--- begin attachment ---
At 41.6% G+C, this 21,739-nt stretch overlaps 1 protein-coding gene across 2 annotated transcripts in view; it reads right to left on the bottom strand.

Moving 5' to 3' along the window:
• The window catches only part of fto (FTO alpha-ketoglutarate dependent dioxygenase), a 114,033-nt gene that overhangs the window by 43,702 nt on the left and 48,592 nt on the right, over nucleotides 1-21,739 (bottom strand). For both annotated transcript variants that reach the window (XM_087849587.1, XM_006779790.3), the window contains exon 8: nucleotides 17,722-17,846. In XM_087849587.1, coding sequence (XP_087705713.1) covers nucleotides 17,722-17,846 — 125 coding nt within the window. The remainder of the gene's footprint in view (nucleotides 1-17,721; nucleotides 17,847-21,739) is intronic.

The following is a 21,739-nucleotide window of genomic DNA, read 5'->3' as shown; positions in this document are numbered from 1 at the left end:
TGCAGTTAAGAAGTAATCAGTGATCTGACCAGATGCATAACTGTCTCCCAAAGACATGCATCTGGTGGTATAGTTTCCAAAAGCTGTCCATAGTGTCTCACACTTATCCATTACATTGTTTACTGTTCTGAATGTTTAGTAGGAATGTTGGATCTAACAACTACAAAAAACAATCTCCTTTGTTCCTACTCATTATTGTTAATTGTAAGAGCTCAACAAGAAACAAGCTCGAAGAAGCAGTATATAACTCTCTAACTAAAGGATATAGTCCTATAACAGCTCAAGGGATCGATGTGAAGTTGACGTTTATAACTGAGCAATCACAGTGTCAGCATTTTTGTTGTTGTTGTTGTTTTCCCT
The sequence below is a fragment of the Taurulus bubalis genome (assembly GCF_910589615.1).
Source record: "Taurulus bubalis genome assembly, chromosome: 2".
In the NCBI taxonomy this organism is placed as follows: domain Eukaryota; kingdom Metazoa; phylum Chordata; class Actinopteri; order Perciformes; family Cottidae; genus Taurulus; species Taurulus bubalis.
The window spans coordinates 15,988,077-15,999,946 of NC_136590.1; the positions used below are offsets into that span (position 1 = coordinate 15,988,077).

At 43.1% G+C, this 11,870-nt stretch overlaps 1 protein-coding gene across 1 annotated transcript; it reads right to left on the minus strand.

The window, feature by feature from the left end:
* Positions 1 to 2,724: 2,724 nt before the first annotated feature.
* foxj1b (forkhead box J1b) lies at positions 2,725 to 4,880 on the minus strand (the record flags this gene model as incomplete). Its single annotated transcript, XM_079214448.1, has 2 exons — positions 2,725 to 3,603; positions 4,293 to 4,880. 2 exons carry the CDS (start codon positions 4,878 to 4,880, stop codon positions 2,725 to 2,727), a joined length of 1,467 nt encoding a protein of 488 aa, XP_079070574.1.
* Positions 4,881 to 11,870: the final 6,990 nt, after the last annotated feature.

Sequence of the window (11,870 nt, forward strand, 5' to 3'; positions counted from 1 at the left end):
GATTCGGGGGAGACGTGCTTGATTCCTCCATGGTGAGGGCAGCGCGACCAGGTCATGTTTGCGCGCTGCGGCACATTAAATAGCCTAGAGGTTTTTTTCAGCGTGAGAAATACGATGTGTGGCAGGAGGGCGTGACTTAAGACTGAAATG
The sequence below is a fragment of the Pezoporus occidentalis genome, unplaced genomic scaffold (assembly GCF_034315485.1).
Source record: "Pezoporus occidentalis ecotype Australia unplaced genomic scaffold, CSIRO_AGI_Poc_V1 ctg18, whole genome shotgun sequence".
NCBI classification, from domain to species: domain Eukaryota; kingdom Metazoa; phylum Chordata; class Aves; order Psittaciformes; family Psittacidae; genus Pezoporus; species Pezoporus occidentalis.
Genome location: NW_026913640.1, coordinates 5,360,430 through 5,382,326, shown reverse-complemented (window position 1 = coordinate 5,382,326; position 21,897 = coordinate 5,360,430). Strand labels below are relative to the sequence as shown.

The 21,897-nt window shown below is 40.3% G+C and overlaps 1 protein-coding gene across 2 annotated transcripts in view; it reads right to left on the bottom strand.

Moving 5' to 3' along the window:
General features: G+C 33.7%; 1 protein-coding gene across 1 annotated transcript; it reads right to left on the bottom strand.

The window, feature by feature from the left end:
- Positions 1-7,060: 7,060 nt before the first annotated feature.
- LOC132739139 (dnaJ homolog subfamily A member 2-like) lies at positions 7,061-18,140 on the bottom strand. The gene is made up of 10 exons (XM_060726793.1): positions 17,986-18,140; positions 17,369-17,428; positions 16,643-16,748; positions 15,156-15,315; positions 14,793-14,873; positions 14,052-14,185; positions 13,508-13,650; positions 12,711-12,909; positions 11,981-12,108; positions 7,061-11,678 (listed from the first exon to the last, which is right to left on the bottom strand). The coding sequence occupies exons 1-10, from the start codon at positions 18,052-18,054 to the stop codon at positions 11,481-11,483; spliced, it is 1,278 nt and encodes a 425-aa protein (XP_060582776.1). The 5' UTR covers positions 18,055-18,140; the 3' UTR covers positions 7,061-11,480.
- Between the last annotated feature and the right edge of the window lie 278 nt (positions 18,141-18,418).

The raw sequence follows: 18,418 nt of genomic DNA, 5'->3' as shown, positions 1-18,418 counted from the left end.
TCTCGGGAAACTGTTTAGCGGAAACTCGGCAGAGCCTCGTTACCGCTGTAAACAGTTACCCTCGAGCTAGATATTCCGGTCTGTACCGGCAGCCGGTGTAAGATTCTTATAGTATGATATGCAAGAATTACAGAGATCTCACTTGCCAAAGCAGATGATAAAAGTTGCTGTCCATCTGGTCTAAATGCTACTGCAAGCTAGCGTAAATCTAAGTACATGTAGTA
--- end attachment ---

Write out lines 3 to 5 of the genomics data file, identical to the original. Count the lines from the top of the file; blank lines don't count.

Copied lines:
• The window catches only part of fto (FTO alpha-ketoglutarate dependent dioxygenase), a 114,033-nt gene that overhangs the window by 43,702 nt on the left and 48,592 nt on the right, over nucleotides 1-21,739 (bottom strand). For both annotated transcript variants that reach the window (XM_087849587.1, XM_006779790.3), the window contains exon 8: nucleotides 17,722-17,846. In XM_087849587.1, coding sequence (XP_087705713.1) covers nucleotides 17,722-17,846 — 125 coding nt within the window. The remainder of the gene's footprint in view (nucleotides 1-17,721; nucleotides 17,847-21,739) is intronic.

The following is a 21,739-nucleotide window of genomic DNA, read 5'->3' as shown; positions in this document are numbered from 1 at the left end:
TGCAGTTAAGAAGTAATCAGTGATCTGACCAGATGCATAACTGTCTCCCAAAGACATGCATCTGGTGGTATAGTTTCCAAAAGCTGTCCATAGTGTCTCACACTTATCCATTACATTGTTTACTGTTCTGAATGTTTAGTAGGAATGTTGGATCTAACAACTACAAAAAACAATCTCCTTTGTTCCTACTCATTATTGTTAATTGTAAGAGCTCAACAAGAAACAAGCTCGAAGAAGCAGTATATAACTCTCTAACTAAAGGATATAGTCCTATAACAGCTCAAGGGATCGATGTGAAGTTGACGTTTATAACTGAGCAATCACAGTGTCAGCATTTTTGTTGTTGTTGTTGTTTTCCCT